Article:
|Formování jmenovacích pravomocí slovenského prezidenta podle ústavních zvyklostí
In this paper, I will argue that the Slovak constitutional system consists not only of the written sources of law but also of constitutional conventions understood as a specific legal custom. Most Slovak constitutional lawyers believe that this kind of unwritten legal rule regulates the process of forming a new government after the announcement of the parliamentary election results. Namely, according to the generally shared constitutional convention, the President is obliged to entrust the assignment to form a new government to the representative of a political party with the highest number of votes obtained. I subsequently explore whether it is tenable given the conditions of the Slovak Republic to enforce such conventions by the judiciary. The analysis of the relevant case-law shows that the Slovak Constitutional Court refers to constitutional conventions in its legal argumentation only rarely. And even when it does, usually it is not particularly convincing. Especially, the Court’s reasoning by constitutional conventions related to the President’s appointing powers is loaded with misconceptions and contradictions, so one could wonder whether constitutional conventions serve only as a façade for the Court’s arbitrariness. Despite this harsh assessment, I conclude that there are good institutional reasons for entrusting the Constitutional Court with enforcing constitutional conventions, including particularly the one regulating the assignment to form a new government.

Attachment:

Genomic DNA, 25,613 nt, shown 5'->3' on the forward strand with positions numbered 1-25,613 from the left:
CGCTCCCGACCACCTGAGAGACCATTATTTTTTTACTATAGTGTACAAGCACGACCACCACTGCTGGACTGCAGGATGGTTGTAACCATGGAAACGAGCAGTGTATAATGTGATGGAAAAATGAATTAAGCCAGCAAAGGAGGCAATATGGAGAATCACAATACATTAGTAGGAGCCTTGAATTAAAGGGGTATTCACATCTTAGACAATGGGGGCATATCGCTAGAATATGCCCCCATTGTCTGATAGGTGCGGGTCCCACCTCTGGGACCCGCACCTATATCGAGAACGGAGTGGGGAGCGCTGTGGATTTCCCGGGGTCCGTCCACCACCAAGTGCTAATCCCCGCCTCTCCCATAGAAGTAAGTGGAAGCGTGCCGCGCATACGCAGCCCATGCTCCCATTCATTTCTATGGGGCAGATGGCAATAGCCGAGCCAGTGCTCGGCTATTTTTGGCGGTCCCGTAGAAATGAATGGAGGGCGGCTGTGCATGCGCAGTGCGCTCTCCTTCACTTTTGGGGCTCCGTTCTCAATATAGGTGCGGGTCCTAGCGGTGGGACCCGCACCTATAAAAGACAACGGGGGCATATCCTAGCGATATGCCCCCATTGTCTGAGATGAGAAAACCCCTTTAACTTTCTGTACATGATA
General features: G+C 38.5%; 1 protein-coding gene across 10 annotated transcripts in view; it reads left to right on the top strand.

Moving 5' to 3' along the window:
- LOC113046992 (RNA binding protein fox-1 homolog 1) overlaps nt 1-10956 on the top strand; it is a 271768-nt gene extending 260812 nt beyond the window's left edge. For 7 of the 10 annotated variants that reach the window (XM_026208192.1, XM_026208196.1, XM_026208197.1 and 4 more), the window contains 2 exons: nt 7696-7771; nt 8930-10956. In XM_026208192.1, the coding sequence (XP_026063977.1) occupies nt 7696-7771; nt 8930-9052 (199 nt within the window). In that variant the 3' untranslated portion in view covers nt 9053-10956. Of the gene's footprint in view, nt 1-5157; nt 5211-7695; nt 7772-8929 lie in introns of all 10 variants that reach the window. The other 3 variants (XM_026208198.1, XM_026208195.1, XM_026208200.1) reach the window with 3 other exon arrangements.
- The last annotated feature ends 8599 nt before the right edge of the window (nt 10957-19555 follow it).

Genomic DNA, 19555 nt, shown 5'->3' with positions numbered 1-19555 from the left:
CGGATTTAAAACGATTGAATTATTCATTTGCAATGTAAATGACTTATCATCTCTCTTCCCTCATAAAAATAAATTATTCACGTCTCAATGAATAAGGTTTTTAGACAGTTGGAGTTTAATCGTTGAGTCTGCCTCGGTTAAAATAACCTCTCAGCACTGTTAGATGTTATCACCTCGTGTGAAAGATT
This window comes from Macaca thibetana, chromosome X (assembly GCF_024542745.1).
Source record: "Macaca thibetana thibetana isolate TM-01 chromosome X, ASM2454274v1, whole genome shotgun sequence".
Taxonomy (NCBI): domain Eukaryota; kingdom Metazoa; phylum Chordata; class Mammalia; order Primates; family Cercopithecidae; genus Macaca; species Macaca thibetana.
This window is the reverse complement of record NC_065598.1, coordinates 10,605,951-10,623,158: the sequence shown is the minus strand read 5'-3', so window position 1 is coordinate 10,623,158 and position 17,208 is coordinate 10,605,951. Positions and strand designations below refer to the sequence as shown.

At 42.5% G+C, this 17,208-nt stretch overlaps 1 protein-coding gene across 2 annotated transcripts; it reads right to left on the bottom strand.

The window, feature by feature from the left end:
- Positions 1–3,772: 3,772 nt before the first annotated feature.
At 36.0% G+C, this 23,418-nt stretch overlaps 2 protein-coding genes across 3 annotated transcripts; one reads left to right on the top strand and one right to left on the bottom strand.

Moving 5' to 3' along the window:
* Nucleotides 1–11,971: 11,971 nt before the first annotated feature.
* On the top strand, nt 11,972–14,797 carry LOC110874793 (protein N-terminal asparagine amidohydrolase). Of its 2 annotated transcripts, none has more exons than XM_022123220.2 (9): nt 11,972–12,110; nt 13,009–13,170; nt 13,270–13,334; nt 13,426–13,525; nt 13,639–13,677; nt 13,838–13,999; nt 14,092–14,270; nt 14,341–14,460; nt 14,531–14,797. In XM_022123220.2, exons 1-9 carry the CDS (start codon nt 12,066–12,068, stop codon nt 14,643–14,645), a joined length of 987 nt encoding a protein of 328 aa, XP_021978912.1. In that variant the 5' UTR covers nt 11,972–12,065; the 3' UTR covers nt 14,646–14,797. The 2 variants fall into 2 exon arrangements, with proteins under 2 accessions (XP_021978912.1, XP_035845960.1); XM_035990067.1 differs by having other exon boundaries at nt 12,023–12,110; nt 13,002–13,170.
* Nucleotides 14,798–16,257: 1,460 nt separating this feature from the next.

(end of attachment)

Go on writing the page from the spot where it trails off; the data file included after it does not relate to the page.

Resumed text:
|Lesia Dorosh, Polina Dverii
|Neutrality in Perspective: The European Neutral States’ Integration Priorities and Cooperation in Security and Defence
The peculiarities of transformation of five European countries’ (Switzerland, Austria, Sweden, Finland and Ireland) foreign policy strategies of neutrality and non-alignment have been analyzed. It has been documented that neutral European states pay considerable attention to security and defence strategies, the main purpose of which is to protect their territorial integrity and neutral status. It has been emphasized that modern neutrality of these European states has transformed under the influence of integration processes (neoliberal approach). We reflect on the transformation of neutral states’ models of foreign policy with simultaneously retaining the international prestige associated with neutrality. The neutrality of these European states is inferior to an active position in the international arena, which ensures their contribution to global problem-solving, as well as to maintaining peace and security in the world. The article is situated in the relations with the perceived security and economic benefits of neutral states that come with cooperation and regional and international integration.
|Recenze BÍLÝ, Jiří a kol. (2020). Demokracie a postdemokracie v Evropské unii – Aktuální náměty a možná východiska. České Budějovice: Vysoká škola evropských a regionálních studií, 114 s. ISBN 978-80-7556-066-7.
|Recenze KOSAŘ, David; VYHNÁNEK, Ladislav (2021). The Constitution of Czechia. A Contextual Analysis. Oxford: Hart Publishing, 256 pp. ISBN 978-1-5099-2053-2.